Adds a task or a data type definition to the current project such that this new type or task can be used in the current project.

A Task is any class that extends org.apache.tools.ant.Task or can be adapted as a Task using an adapter class.

Data types are things like paths or filesets that can be defined at the project level and referenced via their id attribute. Custom data types usually need custom tasks to put them to good use.

Two attributes are needed to make a definition: the name that identifies this data type uniquely, and the full name of the class (including its package name) that implements this type.

You can also define a group of definitions at once using the file or resource attributes. These attributes point to files in the format of Java property files or an xml format.

For property files each line defines a single data type in the format:


The xml format is described in the Antlib section.

If you are defining tasks or types that share the same classpath with multiple taskdef or typedef tasks, the corresponding classes will be loaded by different Java ClassLoaders. Two classes with the same name loaded via different ClassLoaders are not the same class from the point of view of JVM, they don't share static variables and instances of these classes can't access private methods or attributes of instances defined by "the other class" of the same name. They don't even belong to the same Java package and can't access package private code, either.

The best way to load several tasks/types that are supposed to cooperate with each other via shared Java code is to use the resource attribute and an antlib descriptor. If this is not possible, the second best option is to use the loaderref attribute and specify the same name for each and every typedef/taskdef—this way the classes will share the same ClassLoader. Note that the typedef/taskdef tasks must use identical classpath definitions (this includes the order of path components) for the loaderref attribute to work.


Attribute Description Required
name the name of the data type Yes, unless file or resource attributes have been specified.
classname the full class name implementing the data type
file Name of the file to load definitions from. No
resource Name of the resource to load definitions from. If multiple resources by this name are found along the classpath, and format is properties, the first resource will be loaded; otherwise all such resources will be loaded. No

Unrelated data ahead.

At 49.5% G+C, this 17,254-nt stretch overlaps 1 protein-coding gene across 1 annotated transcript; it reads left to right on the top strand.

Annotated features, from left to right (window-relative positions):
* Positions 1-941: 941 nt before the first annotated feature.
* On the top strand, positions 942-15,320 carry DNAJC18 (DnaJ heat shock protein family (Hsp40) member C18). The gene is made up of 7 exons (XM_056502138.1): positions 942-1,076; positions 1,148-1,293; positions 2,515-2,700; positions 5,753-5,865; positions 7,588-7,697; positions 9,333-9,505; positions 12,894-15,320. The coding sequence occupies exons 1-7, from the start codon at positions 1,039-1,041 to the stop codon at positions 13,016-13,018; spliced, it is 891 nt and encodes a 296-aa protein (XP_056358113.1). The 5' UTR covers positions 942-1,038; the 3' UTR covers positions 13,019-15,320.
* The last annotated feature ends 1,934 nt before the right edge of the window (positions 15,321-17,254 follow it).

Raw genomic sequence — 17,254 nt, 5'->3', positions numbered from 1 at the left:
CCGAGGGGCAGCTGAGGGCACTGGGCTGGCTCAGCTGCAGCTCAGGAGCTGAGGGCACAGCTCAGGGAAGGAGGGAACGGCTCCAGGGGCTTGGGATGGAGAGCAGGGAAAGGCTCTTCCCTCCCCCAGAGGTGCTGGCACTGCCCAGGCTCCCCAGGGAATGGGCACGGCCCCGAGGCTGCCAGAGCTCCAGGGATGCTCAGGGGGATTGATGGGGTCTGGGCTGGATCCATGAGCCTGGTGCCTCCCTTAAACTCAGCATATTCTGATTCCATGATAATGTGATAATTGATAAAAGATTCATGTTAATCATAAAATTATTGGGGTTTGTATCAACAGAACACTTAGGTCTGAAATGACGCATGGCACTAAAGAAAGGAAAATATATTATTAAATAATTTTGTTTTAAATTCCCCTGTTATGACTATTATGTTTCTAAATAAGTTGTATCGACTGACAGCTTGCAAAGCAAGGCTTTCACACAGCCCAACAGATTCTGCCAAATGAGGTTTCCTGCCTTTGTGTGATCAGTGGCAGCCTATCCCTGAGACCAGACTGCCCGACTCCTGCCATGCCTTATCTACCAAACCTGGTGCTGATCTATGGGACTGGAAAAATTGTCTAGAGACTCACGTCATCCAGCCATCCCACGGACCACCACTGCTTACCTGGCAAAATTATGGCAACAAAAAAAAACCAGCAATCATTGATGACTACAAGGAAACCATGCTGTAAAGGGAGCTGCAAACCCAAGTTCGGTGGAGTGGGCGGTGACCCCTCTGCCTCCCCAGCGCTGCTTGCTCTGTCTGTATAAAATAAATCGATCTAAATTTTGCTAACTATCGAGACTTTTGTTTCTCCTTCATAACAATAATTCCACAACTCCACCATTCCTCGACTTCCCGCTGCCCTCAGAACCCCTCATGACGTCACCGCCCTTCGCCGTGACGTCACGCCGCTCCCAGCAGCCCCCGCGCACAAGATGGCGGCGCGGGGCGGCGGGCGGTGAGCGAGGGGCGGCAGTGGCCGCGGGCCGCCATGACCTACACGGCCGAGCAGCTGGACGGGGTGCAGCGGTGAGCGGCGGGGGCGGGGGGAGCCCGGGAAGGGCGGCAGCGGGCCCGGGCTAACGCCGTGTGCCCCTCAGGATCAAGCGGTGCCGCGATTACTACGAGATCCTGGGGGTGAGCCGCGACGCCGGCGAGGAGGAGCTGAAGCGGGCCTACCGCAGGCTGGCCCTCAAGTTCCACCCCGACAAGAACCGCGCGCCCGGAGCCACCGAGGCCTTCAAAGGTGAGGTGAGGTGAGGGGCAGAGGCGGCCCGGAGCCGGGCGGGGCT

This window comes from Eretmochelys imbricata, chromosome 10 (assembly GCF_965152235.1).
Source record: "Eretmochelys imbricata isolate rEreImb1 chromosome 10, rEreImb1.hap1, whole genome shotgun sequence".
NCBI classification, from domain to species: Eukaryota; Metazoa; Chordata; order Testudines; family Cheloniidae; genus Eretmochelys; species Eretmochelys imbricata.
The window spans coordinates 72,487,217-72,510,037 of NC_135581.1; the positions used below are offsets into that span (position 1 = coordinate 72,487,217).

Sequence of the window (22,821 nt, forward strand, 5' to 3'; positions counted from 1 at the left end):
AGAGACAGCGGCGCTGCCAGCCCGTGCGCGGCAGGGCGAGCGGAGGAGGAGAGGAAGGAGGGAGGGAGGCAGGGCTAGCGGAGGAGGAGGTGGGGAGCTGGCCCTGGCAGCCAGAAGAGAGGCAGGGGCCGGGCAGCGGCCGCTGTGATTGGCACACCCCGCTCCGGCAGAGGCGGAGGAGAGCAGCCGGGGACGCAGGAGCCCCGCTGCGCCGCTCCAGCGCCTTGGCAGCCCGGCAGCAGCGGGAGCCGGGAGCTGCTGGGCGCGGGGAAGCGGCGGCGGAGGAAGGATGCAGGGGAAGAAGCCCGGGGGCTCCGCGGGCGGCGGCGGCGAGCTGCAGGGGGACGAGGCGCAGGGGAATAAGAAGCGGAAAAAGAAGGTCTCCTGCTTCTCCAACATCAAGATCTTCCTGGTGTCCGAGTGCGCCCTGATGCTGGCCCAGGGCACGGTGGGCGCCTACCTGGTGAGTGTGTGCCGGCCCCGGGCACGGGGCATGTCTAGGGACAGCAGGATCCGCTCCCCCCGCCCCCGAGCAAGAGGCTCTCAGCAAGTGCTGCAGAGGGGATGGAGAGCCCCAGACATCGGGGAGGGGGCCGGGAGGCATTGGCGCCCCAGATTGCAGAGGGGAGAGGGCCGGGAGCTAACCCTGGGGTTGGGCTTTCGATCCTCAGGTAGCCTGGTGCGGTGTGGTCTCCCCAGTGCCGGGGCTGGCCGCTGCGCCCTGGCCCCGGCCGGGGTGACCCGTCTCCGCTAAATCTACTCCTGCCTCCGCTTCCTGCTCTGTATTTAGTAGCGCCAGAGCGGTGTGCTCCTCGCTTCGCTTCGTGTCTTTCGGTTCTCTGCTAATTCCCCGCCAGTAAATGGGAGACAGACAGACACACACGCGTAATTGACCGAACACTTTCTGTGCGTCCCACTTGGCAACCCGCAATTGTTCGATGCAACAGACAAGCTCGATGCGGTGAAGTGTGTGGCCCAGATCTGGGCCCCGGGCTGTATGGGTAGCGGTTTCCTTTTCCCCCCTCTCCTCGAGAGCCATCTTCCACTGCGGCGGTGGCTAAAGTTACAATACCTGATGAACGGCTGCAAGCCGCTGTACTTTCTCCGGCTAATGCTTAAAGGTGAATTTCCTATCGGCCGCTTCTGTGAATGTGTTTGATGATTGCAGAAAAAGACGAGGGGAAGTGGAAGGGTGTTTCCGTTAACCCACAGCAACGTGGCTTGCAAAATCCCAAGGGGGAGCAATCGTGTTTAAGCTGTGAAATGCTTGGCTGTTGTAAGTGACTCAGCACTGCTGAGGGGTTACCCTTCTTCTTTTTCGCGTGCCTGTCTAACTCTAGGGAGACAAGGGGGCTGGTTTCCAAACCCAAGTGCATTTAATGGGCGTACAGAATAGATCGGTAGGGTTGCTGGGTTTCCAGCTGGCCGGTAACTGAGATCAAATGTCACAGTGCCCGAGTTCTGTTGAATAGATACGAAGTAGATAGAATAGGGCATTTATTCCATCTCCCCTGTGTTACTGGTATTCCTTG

format The format of the file or resource. The values are properties" or xml. If the value is properties the file/resource is a property file contains name-classname pairs. If the value is xml, the file/resource is an XML file/resource structured according to Antlib. The default is properties unless the file/resource name ends with .xml, in which case the format attribute will have the value xml. Since Ant 1.6 No
classpath the classpath to use when looking up classname. No
classpathref a reference to a classpath to use when looking up classname. No
loaderRef the name of the loader that is used to load the class, constructed from the specified classpath. Use this to allow multiple tasks/types to be loaded with the same loader, so they can call each other. Since Ant 1.5 No
onerror The action to take if there was a failure in defining the type. The values are fail: cause a build exception; report: output a warning, but continue; ignore: do nothing. Since Ant 1.6, an additional value is failall: cause all behavior of fail, as well as a build exception for the resource or file attribute if the resource or file is not found. No; default is fail (since Ant 1.7)
adapter A class that is used to adapt the defined class to another interface/class. The adapter class must implement the interface org.apache.tools.ant.TypeAdapter. The adapter class will be used to wrap the defined class unless the defined class implements/extends the class defined by the attribute adaptto. If adaptto is not set, the defined class will always be wrapped. Since Ant 1.6 No
adaptto This attribute is used in conjunction with the adapter attribute. If the defined class does not implement/extend the interface/class specified by this attribute, the adaptor class will be used to wrap the class. Since Ant 1.6 No
uri The uri that this definition should live in. Since Ant 1.6 No

Parameters specified as nested elements


Typedef's classpath attribute is a path-like structure and can also be set via a nested classpath element.


The following fragment defines define a type called urlset.

<typedef name="urlset" classname="com.mydomain.URLSet"/>

The data type is now available to Ant. The class com.mydomain.URLSet implements this type.

Assuming a class org.acme.ant.RunnableAdapter that extends Task and implements org.apache.tools.ant.TypeAdapter, and in the execute() method invokes run() on the proxied object, one may use a Runnable class as an Ant task. The following fragment defines a task called runclock.

<typedef name="runclock"

The following fragment shows the use of the classpathref and loaderref to load up two definitions.

<path id="lib.path">
    <fileset dir="lib" includes="lib/*.jar"/>

<typedef name="filter1"
<typedef name="filter2"

If you want to load an antlib into a special XML namespace, the uri attribute is important:

<project xmlns:antcontrib="antlib:net.sf.antcontrib">
     <taskdef uri="antlib:net.sf.antcontrib"

Here the namespace declaration xmlns:antcontrib="antlib:net.sf.antcontrib" allows tasks and types of the Ant-Contrib Antlib to be used with the antcontrib prefix like <antcontrib:if>. The normal rules of XML namespaces apply and you can declare the prefix at any element to make it usable for the element it is declared on as well as all its child elements.